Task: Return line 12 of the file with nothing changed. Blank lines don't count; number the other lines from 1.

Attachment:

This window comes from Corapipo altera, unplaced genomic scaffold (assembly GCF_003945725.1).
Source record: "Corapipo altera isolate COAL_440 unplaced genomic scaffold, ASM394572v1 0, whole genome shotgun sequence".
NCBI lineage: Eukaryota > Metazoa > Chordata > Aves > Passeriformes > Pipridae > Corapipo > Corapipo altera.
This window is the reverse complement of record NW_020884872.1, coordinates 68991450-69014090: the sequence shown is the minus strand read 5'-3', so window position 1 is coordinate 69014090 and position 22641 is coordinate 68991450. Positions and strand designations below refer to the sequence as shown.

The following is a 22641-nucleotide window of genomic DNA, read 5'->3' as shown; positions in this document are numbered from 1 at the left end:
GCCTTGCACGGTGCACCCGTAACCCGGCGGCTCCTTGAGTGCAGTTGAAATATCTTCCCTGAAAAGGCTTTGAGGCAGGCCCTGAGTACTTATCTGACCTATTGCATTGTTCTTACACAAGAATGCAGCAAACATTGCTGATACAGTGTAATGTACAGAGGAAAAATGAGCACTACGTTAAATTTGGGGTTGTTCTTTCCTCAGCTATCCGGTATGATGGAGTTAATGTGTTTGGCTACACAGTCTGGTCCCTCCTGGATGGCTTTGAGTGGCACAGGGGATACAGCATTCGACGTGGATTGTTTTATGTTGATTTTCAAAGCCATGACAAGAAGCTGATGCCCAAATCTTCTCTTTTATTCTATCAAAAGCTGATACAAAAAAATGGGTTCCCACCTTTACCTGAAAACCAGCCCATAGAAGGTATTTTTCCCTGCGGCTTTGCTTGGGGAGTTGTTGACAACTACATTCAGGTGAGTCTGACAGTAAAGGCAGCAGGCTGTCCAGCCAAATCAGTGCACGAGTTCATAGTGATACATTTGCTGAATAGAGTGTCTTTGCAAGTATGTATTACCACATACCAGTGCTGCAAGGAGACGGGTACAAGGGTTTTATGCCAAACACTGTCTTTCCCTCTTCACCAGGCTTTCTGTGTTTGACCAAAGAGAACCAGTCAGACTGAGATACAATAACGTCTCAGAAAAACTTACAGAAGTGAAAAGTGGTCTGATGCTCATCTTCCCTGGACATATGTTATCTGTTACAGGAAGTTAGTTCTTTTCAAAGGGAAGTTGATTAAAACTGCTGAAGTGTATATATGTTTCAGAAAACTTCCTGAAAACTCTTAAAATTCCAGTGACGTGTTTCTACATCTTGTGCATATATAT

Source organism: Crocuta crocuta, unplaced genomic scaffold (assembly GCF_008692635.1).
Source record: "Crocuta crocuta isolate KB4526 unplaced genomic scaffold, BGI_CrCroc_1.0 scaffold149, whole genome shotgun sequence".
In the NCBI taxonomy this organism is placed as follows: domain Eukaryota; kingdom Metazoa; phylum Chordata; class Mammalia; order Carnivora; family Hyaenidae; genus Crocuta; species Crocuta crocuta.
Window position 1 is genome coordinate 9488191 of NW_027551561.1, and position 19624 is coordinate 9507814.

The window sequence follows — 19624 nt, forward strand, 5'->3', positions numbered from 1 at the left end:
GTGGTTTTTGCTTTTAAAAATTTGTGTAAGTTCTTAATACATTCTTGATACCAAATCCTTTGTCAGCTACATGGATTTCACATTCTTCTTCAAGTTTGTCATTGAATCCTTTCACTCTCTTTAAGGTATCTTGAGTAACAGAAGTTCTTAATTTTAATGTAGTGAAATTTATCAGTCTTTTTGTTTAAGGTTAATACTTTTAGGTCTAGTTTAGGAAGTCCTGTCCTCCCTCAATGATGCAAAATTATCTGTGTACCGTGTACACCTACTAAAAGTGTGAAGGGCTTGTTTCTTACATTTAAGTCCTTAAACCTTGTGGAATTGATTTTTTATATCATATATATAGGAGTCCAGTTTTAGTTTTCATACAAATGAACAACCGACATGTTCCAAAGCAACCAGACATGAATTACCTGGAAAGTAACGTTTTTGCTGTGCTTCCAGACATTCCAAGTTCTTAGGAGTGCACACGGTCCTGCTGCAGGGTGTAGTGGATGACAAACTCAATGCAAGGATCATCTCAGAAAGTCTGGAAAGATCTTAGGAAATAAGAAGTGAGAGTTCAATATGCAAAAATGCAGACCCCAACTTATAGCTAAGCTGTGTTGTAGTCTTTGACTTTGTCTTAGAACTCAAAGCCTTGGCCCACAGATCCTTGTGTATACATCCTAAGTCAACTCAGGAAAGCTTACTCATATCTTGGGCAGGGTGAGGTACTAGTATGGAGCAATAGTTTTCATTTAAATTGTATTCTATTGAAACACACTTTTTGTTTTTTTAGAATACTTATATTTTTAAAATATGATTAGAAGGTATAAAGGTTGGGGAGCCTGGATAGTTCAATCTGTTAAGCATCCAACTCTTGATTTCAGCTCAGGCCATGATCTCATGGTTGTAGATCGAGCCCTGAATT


GTGGTTTTTGCTTTTAAAAATTTGTGTAAGTTCTTAATACATTCTTGATACCAAATCCTTTGTCAGCTACATGGATTTCACATTCTTCTTCAAGTTTGTCATTGAATCCTTTCACTCTCTTTAAGGTATCTTGAGTAACAGAAGTTCTTAATTTTAATGTAGTGAAATTTATCAGTCTTTTTGTTTAAGGTTAATACTTTTAGGTCTAGTTTAGGAAGTCCTGTCCTCCCTCAATGATGCAAAATTATCTGTGTACCGTGTACACCTACTAAAAGTGTGAAGGGCTTGTTTCTTACATTTAAGTCCTTAAACCTTGTGGAATTGATTTTTTATATCATATATATAGGAGTCCAGTTTTAGTTTTCATACAAATGAACAACCGACATGTTCCAAAGCAACCAGACATGAATTACCTGGAAAGTAACGTTTTTGCTGTGCTTCCAGACATTCCAAGTTCTTAGGAGTGCACACGGTCCTGCTGCAGGGTGTAGTGGATGACAAACTCAATGCAAGGATCATCTCAGAAAGTCTGGAAAGATCTTAGGAAATAAGAAGTGAGAGTTCAATATGCAAAAATGCAGACCCCAACTTATAGCTAAGCTGTGTTGTAGTCTTTGACTTTGTCTTAGAACTCAAAGCCTTGGCCCACAGATCCTTGTGTATACATCCTAAGTCAACTCAGGAAAGCTTACTCATATCTTGGGCAGGGTGAGGTACTAGTATGGAGCAATAGTTTTCATTTAAATTGTATTCTATTGAAACACACTTTTTGTTTTTTTAGAATACTTATATTTTTAAAATATGATTAGAAGGTATAAAGGTTGGGGAGCCTGGATAGTTCAATCTGTTAAGCATCCAACTCTTGATTTCAGCTCAGGCCATGATCTCATGGTTGTAGATCGAGCCCTGAATT